In turn, such ATP-intensive workouts cause mTOR signalling to decrease, meaning we use as little of this substrate as possible and maximise the time under tension, if hypertrophy is our goal.
Tips for Increasing Time Under Tension
Below are some recommendations for using the technique:
I always prefer free weights, but there’s no question that machines can play their role if the specific purpose, and the method of application, are well set out. If we’re going to carry out training sessions where the concentric part is of interest, the machines will be of great help.
The muscles simply need to be stimulated by the tension applied, so you can use the machines for specific sessions emphasising TUT.
Perform Descending Sets
With machines, we can perform descending sets, taking advantage of the fact that it’s easy to vary the load and thus always allow the maximum tension to be maintained for 60 seconds.
- Start with a weight you’re able to move 2-4 times, maintaining tension, then quickly change the weight and lower it.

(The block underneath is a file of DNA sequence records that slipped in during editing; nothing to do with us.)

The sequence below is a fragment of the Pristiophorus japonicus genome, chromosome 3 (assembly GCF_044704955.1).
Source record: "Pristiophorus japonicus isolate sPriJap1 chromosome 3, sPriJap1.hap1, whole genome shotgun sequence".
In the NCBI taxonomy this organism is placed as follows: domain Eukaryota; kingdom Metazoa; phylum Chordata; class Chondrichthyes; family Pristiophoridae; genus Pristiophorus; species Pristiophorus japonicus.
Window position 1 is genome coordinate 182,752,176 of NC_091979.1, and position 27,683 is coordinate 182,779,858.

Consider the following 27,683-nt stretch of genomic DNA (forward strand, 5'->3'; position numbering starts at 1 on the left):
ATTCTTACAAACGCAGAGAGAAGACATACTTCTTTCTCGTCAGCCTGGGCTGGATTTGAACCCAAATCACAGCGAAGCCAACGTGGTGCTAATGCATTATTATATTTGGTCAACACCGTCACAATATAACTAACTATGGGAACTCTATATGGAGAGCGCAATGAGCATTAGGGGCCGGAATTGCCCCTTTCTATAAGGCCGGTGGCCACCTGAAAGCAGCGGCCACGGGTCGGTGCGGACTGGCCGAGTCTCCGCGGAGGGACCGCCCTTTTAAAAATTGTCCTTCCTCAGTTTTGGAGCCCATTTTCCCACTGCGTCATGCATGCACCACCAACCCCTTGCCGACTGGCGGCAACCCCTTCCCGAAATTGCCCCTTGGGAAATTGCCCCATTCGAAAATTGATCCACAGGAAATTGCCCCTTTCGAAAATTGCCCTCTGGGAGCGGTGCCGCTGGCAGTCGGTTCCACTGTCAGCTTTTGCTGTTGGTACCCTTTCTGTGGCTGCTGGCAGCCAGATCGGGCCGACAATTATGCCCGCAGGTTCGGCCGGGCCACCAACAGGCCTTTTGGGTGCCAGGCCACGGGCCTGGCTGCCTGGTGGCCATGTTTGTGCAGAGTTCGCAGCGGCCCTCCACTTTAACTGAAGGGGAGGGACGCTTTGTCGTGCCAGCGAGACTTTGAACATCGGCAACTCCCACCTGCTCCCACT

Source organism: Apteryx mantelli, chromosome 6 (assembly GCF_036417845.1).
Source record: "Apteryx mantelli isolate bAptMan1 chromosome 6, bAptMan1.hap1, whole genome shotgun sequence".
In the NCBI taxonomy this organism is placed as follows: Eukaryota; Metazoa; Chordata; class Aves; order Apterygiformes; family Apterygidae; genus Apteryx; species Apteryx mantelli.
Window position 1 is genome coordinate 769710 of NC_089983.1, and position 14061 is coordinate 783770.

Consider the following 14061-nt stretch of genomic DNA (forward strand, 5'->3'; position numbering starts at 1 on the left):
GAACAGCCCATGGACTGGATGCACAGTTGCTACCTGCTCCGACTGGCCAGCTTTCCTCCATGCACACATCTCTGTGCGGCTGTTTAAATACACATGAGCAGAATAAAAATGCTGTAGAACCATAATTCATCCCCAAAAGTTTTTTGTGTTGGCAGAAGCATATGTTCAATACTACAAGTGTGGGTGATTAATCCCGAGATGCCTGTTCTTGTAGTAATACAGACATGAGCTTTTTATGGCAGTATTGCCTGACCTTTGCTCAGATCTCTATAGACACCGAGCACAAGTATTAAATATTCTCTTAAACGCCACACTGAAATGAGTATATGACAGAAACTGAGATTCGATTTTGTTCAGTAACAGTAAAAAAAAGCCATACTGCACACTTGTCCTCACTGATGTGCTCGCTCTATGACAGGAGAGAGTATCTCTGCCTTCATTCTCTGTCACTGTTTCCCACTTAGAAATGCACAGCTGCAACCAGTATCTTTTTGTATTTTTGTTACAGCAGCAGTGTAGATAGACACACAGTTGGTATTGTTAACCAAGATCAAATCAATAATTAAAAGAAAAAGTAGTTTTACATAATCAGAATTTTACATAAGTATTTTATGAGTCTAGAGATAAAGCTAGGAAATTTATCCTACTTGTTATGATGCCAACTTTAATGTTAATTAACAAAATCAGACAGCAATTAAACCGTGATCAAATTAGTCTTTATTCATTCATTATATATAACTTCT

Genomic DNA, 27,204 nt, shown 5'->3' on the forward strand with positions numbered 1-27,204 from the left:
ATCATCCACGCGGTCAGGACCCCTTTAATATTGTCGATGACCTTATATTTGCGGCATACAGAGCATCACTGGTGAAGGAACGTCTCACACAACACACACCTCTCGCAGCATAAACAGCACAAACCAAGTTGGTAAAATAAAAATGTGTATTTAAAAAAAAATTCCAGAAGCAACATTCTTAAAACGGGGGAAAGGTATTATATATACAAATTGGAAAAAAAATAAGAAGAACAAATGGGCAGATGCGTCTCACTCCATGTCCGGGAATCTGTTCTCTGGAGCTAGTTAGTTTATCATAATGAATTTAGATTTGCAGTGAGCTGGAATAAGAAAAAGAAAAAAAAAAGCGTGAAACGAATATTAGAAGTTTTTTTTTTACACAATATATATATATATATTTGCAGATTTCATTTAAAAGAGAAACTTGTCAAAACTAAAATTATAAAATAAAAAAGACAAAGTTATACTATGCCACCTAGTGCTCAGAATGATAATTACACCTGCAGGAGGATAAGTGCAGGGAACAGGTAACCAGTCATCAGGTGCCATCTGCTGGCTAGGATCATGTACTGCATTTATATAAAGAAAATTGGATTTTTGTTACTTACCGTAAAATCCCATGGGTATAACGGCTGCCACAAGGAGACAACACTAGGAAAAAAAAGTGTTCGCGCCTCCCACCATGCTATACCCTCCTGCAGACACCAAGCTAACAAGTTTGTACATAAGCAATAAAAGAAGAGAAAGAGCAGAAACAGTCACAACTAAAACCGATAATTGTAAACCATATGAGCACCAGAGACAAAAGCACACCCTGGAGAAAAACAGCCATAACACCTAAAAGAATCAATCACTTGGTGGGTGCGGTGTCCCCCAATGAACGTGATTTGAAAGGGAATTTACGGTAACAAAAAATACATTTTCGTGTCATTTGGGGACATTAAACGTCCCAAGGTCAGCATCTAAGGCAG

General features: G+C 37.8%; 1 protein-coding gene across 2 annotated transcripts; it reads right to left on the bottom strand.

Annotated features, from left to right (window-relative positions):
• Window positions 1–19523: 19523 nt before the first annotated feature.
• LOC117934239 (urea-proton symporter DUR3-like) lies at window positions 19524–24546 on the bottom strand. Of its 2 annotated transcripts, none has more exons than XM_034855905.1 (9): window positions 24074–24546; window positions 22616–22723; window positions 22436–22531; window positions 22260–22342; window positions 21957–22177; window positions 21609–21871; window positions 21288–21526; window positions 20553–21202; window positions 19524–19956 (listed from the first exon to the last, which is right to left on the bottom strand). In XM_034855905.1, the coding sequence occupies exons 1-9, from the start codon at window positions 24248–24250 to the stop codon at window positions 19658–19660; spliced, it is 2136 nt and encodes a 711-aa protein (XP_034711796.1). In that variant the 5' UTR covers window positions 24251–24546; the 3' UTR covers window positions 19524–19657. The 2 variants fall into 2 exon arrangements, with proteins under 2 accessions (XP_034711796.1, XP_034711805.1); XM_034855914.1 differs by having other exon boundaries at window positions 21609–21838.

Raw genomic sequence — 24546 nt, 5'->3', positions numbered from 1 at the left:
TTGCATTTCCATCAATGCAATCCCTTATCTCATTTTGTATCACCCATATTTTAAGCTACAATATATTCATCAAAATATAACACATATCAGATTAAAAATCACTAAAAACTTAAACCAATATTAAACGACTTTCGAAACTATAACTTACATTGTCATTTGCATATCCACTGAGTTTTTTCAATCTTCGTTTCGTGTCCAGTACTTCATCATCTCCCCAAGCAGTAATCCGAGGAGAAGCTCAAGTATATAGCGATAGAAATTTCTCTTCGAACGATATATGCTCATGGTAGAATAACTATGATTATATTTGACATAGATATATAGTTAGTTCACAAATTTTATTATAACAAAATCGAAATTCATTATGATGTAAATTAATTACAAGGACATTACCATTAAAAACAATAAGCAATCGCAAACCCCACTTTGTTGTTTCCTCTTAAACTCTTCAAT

- Doing so, we’ll essentially be stimulating the maximum number of motor units, with some muscle fibres fatiguing at first, and then generating the work in other units of a more resistive nature.
Performing Unilateral Movements
Another important element to consider is how to divide the symmetrical work of our limbs. For this, we’ll use exercises such as curls, working with both limbs but only one at a time in the concentric phase, doing all the work.
To maximise muscle gain if your goal is to achieve maximum hypertrophy:
- Move within a range of 6-12 reps.
- Creates sufficient tension to apply the necessary stimulus.
- Keep the duration of the tension time under 60 seconds.
- Avoid highly strenuous activities and generate metabolic demand.
- Do you know about Hybrid Workouts for better gains? Click here
- If you like Cross-Training, are you be interested in orienting your training towards hypertrophy? We tell you how to do so here.